iHeartRadio re-launched its mobile apps in June, and more recently brought a new version of its web browser experience to market. We tested the experience, and found it significantly cleaner and more conducive to exploring stations and discovering music.
When we talk about “stations,” generally and especially in iHeartRadio, it is a double meaning — streaming terrestrial stations, and online radio stations based on artists or songs plugged in by the user. In addition, iHeart furnishes house-built genre and artist-based playlist stations. The key change of the new desktop site is a blurring of lines between type of station, and an increased dedication to providing the user with desired sounds regardless of originating platform.
We asked Darren Davis, President of iHeartMedia, for his summary of the redesign. “The goal is to get users more quickly into a LISTENING experience,” Davis told us in an email, “and to usher them more seamlessly from one listening experience to another. As the ‘all in one’ service for live radio AND custom radio, it’s important that we get users to discover and enjoy BOTH.”
The site boots up for logged-in users with a For You page, as in the mobile apps. That page includes previously chosen listening (for us, a Joe Sample-inspired station) and recommendations based on listening history.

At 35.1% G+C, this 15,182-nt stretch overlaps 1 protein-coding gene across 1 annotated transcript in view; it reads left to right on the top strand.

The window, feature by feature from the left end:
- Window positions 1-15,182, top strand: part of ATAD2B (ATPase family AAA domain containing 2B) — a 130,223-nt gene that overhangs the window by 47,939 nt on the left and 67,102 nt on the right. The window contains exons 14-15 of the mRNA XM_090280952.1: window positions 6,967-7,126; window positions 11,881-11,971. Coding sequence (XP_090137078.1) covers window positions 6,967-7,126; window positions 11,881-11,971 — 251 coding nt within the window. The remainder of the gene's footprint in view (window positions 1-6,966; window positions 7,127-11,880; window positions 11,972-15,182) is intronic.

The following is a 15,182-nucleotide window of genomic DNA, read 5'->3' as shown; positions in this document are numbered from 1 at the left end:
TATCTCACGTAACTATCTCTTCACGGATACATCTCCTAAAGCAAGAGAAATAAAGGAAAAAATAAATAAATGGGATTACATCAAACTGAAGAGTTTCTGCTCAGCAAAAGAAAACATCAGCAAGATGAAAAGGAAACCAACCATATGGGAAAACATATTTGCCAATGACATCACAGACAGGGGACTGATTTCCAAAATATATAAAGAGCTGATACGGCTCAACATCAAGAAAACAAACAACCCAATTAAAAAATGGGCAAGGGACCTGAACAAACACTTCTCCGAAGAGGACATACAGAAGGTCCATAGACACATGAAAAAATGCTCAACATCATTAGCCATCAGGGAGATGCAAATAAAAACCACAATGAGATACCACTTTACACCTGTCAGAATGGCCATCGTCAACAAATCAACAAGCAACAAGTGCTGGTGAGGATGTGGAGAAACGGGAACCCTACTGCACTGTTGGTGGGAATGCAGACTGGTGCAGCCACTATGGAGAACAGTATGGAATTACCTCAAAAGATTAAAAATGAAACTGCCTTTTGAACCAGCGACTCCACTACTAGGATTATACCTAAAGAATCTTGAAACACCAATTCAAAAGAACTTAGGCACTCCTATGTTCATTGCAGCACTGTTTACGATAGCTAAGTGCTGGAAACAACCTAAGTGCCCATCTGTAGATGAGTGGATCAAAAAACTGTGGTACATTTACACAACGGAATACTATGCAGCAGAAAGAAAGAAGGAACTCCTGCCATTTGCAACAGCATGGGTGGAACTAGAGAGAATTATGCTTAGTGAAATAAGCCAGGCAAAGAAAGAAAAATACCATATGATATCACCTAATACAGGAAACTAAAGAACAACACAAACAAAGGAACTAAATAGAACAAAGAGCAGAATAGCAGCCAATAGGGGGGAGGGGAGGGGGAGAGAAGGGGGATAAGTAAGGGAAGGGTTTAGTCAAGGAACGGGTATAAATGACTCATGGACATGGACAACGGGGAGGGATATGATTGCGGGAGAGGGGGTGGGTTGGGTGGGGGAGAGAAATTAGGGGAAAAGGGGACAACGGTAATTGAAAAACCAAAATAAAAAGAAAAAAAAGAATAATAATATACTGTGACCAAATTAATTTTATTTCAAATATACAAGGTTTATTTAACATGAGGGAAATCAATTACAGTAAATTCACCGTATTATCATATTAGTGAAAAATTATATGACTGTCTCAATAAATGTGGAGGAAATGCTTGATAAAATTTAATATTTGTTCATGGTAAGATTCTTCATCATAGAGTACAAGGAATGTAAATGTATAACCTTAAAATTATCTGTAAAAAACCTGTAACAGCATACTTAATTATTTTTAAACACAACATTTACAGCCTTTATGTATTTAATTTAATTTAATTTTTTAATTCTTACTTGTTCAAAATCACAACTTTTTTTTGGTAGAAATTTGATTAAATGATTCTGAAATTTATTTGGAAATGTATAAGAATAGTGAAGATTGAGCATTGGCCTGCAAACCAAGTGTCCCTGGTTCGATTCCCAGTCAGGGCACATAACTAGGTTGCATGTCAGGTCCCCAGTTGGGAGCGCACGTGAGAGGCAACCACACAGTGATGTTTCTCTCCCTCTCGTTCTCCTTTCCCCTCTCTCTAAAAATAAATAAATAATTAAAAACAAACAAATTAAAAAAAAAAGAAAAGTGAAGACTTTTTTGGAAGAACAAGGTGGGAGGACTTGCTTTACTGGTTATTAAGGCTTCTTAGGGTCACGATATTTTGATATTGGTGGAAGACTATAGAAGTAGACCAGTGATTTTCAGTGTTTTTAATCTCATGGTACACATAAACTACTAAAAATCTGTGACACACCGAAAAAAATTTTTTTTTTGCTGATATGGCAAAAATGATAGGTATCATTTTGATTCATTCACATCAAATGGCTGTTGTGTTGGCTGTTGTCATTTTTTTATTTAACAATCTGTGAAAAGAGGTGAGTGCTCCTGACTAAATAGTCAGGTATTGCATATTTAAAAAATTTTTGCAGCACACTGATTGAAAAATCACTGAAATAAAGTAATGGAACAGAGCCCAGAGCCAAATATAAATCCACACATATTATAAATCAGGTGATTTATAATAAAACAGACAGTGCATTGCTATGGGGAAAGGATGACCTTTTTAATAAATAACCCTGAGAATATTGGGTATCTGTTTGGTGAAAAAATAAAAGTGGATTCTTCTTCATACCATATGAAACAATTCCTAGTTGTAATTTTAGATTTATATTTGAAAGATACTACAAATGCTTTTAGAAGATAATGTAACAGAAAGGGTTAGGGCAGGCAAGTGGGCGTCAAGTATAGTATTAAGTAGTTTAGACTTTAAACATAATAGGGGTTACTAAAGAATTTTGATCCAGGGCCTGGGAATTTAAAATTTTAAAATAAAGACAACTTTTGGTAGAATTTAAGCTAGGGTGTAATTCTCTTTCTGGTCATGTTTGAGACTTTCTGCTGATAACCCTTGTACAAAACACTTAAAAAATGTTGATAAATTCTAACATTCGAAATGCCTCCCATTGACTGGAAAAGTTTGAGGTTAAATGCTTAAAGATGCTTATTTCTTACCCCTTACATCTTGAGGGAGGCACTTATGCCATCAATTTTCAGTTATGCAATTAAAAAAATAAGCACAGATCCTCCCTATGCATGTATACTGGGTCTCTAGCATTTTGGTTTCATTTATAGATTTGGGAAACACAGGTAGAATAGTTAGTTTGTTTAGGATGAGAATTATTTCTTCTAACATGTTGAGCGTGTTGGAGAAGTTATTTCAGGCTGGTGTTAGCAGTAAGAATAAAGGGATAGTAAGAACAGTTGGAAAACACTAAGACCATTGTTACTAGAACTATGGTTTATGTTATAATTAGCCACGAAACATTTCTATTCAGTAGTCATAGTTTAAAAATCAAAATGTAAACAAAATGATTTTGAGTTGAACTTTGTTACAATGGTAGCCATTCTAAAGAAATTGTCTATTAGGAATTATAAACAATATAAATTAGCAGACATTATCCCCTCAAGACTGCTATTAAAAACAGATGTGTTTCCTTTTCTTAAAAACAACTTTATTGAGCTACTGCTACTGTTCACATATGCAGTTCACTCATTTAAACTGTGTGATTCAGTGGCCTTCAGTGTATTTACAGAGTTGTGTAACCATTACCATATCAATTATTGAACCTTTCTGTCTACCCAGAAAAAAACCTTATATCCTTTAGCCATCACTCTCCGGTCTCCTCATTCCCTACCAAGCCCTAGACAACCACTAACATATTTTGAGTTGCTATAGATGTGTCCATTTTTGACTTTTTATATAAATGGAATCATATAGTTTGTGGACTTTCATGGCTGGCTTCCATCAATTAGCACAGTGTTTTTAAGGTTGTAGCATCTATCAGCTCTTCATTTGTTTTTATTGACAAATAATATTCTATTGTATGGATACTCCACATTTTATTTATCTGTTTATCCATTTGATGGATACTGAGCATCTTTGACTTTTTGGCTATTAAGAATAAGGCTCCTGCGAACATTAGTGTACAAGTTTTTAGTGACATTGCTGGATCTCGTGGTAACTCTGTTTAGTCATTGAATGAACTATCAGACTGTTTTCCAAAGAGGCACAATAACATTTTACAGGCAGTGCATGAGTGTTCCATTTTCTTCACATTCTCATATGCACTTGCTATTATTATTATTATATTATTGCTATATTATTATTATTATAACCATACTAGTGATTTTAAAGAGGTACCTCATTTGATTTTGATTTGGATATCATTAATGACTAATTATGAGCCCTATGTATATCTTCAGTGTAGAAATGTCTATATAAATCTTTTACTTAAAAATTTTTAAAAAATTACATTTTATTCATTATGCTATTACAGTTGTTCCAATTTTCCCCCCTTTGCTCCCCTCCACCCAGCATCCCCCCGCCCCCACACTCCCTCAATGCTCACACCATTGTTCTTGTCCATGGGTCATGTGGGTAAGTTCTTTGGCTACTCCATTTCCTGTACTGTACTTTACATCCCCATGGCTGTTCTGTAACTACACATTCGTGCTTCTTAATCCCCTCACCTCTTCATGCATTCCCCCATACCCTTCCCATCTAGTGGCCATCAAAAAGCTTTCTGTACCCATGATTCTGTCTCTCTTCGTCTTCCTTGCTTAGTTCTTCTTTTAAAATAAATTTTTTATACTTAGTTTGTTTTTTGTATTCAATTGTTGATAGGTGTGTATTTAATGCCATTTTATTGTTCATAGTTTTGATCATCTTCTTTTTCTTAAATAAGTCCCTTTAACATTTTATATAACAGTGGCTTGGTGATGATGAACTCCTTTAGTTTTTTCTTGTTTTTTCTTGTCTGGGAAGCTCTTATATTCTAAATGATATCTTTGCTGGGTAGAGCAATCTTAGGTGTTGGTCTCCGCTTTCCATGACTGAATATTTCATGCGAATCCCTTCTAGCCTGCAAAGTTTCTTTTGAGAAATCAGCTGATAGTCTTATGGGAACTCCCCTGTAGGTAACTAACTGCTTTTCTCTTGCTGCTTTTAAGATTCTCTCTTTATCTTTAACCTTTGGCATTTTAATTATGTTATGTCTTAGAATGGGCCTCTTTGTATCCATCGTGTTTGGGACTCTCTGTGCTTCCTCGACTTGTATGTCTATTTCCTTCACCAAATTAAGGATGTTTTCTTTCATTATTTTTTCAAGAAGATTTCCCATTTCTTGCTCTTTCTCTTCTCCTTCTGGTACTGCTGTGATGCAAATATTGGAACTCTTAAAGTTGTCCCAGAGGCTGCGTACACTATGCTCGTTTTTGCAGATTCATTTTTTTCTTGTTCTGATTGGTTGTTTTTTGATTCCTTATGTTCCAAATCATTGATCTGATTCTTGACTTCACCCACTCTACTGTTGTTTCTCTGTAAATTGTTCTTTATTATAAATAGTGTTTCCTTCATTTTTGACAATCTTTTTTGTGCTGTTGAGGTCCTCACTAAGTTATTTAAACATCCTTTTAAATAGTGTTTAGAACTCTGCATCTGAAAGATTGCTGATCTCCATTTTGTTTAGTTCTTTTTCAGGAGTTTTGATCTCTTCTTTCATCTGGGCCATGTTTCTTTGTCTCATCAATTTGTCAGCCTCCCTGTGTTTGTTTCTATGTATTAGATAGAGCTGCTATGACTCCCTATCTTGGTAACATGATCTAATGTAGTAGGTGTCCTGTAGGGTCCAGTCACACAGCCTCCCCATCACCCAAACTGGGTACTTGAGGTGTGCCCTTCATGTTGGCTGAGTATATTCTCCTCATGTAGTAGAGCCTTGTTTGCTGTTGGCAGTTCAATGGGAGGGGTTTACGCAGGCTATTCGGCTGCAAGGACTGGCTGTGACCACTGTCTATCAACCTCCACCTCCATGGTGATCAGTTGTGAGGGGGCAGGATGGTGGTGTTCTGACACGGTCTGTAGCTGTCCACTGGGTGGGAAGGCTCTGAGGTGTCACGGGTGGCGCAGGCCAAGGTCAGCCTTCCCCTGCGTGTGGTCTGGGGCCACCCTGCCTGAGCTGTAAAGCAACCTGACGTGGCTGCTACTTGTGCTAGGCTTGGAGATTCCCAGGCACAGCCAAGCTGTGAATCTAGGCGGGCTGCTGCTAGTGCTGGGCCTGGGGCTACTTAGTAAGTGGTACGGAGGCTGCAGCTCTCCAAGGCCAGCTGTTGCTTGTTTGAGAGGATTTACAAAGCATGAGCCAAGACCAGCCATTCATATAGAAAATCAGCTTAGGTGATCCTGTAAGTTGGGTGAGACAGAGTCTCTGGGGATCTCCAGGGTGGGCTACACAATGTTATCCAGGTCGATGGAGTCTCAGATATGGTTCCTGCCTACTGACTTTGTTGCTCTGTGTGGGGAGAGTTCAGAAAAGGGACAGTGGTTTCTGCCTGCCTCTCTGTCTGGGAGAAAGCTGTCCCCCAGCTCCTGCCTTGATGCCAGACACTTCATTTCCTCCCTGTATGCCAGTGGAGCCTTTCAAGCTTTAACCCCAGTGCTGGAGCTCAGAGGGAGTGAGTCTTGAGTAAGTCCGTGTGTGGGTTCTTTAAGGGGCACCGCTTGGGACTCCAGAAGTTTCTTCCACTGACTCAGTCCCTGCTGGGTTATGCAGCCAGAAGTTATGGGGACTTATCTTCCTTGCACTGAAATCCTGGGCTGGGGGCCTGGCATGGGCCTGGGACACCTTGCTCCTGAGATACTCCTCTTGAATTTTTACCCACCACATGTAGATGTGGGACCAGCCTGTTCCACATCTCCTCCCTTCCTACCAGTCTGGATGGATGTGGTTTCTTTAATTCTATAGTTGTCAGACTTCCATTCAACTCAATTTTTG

Rather than revisiting old favorites, we dove into the genre list, selected jazz, and fired up a Tony Bennett station. As usual, the playlist started with three consecutive Tony Bennet songs. Above that list was a promotion for a radio station on which the jazz crooner is “popular.” The station was B98 in Wichita (KRBB). We clicked over.
That recommendation might not be quite right for jazz — the station plays variety, but we hear more Kelly Clarkson, Cyndi Lauper, and Train than Tony Bennett and his ilk. But we liked the surrounding assets on the station page: videos, recently played lists, photo galleries.
When we clicked an Aerosmith link, we were swept away to an online-only Aerosmith station. A sidebar of that page suggested related artist stations, terrestrial streams, and other playlists tuned by our listening history.
So it goes, surfing among different types of station, without regard to type, clicking things into the Favorites collection for future reference. the result is a personal trove of enjoyable future listening which demonstrates the multiple meanings of “radio.”
iHeartRadio is not unique in the breadth of its platform, but with its recently announced 50-million monthly users, the product team appears to be continually sharpening the experience to remove silos and give its audience maximum choice.